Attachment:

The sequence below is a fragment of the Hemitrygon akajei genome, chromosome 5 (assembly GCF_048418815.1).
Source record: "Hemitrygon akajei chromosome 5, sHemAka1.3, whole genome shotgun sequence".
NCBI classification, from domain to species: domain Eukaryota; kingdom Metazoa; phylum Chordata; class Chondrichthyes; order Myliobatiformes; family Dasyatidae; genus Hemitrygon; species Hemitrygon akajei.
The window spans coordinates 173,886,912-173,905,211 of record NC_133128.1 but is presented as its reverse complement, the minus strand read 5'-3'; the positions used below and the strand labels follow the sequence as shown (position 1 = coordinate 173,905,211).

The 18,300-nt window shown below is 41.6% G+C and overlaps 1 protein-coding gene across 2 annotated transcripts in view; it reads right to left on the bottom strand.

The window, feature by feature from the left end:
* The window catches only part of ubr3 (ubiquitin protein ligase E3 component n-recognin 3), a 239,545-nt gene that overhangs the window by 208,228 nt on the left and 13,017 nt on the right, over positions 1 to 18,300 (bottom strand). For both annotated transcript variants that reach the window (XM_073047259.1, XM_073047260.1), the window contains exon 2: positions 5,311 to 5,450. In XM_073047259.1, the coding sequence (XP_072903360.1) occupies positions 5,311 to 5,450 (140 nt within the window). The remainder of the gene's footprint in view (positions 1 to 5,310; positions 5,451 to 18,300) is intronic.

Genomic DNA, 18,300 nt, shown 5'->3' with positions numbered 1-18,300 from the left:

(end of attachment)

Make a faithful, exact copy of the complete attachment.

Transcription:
The sequence below is a fragment of the Hemitrygon akajei genome, chromosome 5 (assembly GCF_048418815.1).
Source record: "Hemitrygon akajei chromosome 5, sHemAka1.3, whole genome shotgun sequence".
NCBI classification, from domain to species: domain Eukaryota; kingdom Metazoa; phylum Chordata; class Chondrichthyes; order Myliobatiformes; family Dasyatidae; genus Hemitrygon; species Hemitrygon akajei.
The window spans coordinates 173,886,912-173,905,211 of record NC_133128.1 but is presented as its reverse complement, the minus strand read 5'-3'; the positions used below and the strand labels follow the sequence as shown (position 1 = coordinate 173,905,211).

The 18,300-nt window shown below is 41.6% G+C and overlaps 1 protein-coding gene across 2 annotated transcripts in view; it reads right to left on the bottom strand.

The window, feature by feature from the left end:
* The window catches only part of ubr3 (ubiquitin protein ligase E3 component n-recognin 3), a 239,545-nt gene that overhangs the window by 208,228 nt on the left and 13,017 nt on the right, over positions 1 to 18,300 (bottom strand). For both annotated transcript variants that reach the window (XM_073047259.1, XM_073047260.1), the window contains exon 2: positions 5,311 to 5,450. In XM_073047259.1, the coding sequence (XP_072903360.1) occupies positions 5,311 to 5,450 (140 nt within the window). The remainder of the gene's footprint in view (positions 1 to 5,310; positions 5,451 to 18,300) is intronic.

Genomic DNA, 18,300 nt, shown 5'->3' with positions numbered 1-18,300 from the left: